For the first time ever, a team of Salt Lake Community College aviation maintenance students, including three females, brought home a first-place prize from the annual Aerospace Maintenance Competition, which this year was held April 14-16 in Miami.
The prize is a big deal for Todd Baird, program coordinator for SLCC’s aviation maintenance program. “We get national notoriety for our students and their skills,” Baird said. “Even though we’re a community college, we’re competing against four-year schools, private schools and other community colleges. It’s nice to be in the conversation about schools to attend for aviation maintenance. By winning this competition, we are definitely in that conversation.”
Gina Gottfredson Kelly (l-r), Rozie Nelson, Rahcel Williams, Gary Driscoll, Scott Pugh and a Snap-on representative.
Assistant professor of aviation maintenance, Jamie Horning, accompanied 10 students, all of whom raised their own money through SLCC’s Aviation Maintenance Club. Divided into two teams, the prize-winning “yellow” team consisted of Gary Driscoll, Gina Gottfredson Kelly, Rozie Nelson, Scott Pugh and Rachel Williams. Teams compete at timed skills tests that include safeguarding components of an airplane, repairing a cockpit window, removing sealant from parts and troubleshooting instruments that measure air speed and altitude. Those who finish the fastest and with the least amount of errors emerge the winners.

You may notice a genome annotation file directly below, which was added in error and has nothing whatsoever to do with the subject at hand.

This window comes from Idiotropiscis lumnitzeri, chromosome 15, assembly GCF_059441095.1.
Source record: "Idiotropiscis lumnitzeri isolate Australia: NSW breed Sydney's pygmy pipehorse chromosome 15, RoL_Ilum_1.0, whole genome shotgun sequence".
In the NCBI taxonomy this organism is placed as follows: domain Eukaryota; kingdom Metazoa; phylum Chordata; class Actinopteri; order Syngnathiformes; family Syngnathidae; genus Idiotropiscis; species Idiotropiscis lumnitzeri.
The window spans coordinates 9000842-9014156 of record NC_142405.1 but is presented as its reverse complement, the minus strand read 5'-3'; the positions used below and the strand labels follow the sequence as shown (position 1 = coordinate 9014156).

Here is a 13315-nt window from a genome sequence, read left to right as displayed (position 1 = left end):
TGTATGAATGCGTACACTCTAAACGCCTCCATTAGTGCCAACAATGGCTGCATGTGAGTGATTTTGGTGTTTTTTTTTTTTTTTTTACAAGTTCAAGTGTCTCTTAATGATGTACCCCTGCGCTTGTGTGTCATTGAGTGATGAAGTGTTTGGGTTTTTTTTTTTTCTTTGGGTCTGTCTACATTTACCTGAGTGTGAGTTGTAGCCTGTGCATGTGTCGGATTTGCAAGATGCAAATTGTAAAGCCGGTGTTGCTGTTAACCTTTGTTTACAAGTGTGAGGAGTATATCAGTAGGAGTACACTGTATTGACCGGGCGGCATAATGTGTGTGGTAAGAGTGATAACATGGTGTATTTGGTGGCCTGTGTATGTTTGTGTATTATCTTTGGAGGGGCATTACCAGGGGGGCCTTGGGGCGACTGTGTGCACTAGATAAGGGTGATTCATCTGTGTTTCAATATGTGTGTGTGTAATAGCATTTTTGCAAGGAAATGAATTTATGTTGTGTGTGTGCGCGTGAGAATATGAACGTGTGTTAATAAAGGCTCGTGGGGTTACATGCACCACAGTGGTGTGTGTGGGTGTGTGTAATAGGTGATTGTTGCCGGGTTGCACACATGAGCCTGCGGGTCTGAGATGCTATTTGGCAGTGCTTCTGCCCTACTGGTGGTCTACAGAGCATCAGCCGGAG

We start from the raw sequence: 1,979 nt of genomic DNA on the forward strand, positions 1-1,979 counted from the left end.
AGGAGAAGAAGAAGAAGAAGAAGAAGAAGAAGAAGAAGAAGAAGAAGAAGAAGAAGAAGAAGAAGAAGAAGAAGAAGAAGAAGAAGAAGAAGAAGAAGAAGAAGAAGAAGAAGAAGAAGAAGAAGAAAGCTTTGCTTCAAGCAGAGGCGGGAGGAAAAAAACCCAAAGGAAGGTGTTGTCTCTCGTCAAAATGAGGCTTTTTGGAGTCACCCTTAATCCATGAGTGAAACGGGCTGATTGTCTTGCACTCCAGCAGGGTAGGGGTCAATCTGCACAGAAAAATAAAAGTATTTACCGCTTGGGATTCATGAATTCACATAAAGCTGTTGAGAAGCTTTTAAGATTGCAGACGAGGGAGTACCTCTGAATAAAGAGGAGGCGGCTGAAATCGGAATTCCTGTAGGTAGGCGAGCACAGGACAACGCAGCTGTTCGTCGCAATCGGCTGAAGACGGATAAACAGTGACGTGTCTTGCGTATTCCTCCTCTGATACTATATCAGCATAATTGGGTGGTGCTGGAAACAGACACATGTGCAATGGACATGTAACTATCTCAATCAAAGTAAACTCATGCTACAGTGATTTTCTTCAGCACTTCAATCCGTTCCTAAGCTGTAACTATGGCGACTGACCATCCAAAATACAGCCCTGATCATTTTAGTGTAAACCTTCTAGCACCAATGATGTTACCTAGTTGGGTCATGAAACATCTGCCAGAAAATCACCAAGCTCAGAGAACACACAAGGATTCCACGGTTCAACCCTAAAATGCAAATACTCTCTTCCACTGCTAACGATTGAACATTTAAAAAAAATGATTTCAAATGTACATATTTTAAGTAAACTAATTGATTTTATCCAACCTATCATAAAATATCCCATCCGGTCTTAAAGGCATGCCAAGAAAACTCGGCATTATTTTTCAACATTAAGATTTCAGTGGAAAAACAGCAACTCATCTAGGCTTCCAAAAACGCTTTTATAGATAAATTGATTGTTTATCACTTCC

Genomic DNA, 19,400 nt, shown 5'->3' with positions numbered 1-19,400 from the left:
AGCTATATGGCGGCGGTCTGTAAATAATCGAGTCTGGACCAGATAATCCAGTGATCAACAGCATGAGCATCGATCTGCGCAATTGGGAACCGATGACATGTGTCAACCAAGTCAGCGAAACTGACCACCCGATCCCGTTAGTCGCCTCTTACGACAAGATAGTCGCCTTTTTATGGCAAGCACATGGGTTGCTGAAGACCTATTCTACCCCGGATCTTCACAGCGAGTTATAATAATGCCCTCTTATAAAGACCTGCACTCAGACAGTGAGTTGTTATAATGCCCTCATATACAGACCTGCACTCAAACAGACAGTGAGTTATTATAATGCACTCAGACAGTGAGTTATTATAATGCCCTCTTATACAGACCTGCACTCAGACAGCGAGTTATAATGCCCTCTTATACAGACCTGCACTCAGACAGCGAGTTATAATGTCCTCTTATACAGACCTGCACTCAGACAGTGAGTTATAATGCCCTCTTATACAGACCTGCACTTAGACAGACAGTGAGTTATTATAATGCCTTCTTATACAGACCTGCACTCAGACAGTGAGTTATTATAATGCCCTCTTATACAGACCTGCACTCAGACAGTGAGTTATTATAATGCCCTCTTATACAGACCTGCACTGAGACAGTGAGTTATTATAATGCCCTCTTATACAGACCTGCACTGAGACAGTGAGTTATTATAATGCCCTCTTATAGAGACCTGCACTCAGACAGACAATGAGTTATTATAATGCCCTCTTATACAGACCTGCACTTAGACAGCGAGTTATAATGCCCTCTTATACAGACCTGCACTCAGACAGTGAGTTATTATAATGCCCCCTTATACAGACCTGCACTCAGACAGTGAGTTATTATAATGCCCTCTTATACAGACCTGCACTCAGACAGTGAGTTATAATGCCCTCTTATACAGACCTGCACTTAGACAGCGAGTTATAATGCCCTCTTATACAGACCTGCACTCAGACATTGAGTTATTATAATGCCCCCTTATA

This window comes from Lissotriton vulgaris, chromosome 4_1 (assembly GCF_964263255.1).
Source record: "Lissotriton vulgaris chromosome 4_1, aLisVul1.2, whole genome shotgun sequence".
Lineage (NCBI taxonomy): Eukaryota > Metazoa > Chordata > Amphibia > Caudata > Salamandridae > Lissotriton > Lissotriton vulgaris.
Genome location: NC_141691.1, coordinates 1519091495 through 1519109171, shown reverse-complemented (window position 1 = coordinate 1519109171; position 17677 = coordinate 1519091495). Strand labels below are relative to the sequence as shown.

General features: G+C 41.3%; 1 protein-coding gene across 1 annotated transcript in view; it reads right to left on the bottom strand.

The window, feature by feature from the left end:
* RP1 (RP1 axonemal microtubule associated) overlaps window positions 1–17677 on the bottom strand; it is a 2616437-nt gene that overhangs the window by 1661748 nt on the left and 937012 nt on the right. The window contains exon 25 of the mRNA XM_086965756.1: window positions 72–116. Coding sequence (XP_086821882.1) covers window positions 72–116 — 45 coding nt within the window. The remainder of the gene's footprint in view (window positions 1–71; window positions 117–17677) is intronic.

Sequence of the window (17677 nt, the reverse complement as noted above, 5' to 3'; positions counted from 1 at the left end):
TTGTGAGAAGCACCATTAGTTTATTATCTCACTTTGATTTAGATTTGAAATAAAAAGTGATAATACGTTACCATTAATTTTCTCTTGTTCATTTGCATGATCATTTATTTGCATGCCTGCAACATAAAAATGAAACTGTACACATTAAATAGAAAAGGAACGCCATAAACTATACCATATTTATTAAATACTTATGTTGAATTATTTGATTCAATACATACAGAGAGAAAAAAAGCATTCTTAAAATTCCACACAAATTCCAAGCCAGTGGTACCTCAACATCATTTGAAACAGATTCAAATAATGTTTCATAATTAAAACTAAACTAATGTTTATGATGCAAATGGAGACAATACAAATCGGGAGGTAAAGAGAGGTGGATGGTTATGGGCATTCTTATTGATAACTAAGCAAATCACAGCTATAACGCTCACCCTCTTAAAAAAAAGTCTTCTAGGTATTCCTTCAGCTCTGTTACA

“It says we are one of the top schools in the country. It really makes us stand out in front of all the professionals,” Horning said. “They did a great job. They worked their tails off to get where they got.” For one of the skills tests that involved fabricating a new line for hydraulic fluid and retesting the line, the college and university teams competed against professionals in the aviation industry, the military and private maintenance repair operations – and SLCC beat them all in a competition in which few females participate. SLCC’s yellow team was the only one with three females.
“It’s pretty awesome, because there’s not many women competing,” said Gottfredson Kelly. “We just put our all into it – 110 percent.” Her team practiced the skills they’d need every afternoon leading up to the competition and every day during their spring break. She is pursuing an associate degree for aviation maintenance technician and, because of the competition, has already drawn interest from companies like UPS and FedEx. “It’s been a man’s world, and women are realizing, ‘Hey, we can do it,’” she said. “It’s becoming more and more prominent that women are seen that they can do it, if not better.”